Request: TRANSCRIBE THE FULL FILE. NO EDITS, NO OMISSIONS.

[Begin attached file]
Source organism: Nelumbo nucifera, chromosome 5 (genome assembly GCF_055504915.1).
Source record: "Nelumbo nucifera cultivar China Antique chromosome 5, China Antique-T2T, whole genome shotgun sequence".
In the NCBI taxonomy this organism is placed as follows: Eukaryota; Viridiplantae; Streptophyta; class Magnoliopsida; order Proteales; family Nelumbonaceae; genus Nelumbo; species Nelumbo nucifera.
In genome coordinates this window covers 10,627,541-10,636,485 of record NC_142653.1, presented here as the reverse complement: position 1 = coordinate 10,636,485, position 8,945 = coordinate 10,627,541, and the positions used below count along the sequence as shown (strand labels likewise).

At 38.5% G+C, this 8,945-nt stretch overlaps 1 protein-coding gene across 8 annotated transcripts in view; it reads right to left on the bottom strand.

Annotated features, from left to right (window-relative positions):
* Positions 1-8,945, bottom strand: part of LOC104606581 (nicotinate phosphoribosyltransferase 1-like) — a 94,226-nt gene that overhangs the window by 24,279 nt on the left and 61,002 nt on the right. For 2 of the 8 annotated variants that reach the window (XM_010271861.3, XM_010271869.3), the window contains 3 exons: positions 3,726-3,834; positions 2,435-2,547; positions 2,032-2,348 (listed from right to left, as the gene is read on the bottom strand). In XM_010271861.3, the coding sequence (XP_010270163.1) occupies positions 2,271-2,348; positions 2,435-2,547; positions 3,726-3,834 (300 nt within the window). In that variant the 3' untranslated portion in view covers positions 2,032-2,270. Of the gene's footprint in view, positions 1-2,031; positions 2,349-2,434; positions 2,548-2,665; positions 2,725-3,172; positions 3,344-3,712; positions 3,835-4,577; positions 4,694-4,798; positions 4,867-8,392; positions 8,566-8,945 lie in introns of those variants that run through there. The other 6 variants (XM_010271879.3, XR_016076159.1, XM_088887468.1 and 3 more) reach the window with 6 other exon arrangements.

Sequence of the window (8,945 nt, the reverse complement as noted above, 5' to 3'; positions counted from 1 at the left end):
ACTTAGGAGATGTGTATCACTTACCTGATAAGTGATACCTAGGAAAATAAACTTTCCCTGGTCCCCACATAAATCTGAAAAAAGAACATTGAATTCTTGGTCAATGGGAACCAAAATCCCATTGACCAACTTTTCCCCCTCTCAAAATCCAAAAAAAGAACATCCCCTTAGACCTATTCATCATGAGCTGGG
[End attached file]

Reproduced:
Source organism: Nelumbo nucifera, chromosome 5 (genome assembly GCF_055504915.1).
Source record: "Nelumbo nucifera cultivar China Antique chromosome 5, China Antique-T2T, whole genome shotgun sequence".
In the NCBI taxonomy this organism is placed as follows: Eukaryota; Viridiplantae; Streptophyta; class Magnoliopsida; order Proteales; family Nelumbonaceae; genus Nelumbo; species Nelumbo nucifera.
In genome coordinates this window covers 10,627,541-10,636,485 of record NC_142653.1, presented here as the reverse complement: position 1 = coordinate 10,636,485, position 8,945 = coordinate 10,627,541, and the positions used below count along the sequence as shown (strand labels likewise).

At 38.5% G+C, this 8,945-nt stretch overlaps 1 protein-coding gene across 8 annotated transcripts in view; it reads right to left on the bottom strand.

Annotated features, from left to right (window-relative positions):
* Positions 1-8,945, bottom strand: part of LOC104606581 (nicotinate phosphoribosyltransferase 1-like) — a 94,226-nt gene that overhangs the window by 24,279 nt on the left and 61,002 nt on the right. For 2 of the 8 annotated variants that reach the window (XM_010271861.3, XM_010271869.3), the window contains 3 exons: positions 3,726-3,834; positions 2,435-2,547; positions 2,032-2,348 (listed from right to left, as the gene is read on the bottom strand). In XM_010271861.3, the coding sequence (XP_010270163.1) occupies positions 2,271-2,348; positions 2,435-2,547; positions 3,726-3,834 (300 nt within the window). In that variant the 3' untranslated portion in view covers positions 2,032-2,270. Of the gene's footprint in view, positions 1-2,031; positions 2,349-2,434; positions 2,548-2,665; positions 2,725-3,172; positions 3,344-3,712; positions 3,835-4,577; positions 4,694-4,798; positions 4,867-8,392; positions 8,566-8,945 lie in introns of those variants that run through there. The other 6 variants (XM_010271879.3, XR_016076159.1, XM_088887468.1 and 3 more) reach the window with 6 other exon arrangements.

Sequence of the window (8,945 nt, the reverse complement as noted above, 5' to 3'; positions counted from 1 at the left end):
ACTTAGGAGATGTGTATCACTTACCTGATAAGTGATACCTAGGAAAATAAACTTTCCCTGGTCCCCACATAAATCTGAAAAAAGAACATTGAATTCTTGGTCAATGGGAACCAAAATCCCATTGACCAACTTTTCCCCCTCTCAAAATCCAAAAAAAGAACATCCCCTTAGACCTATTCATCATGAGCTGGG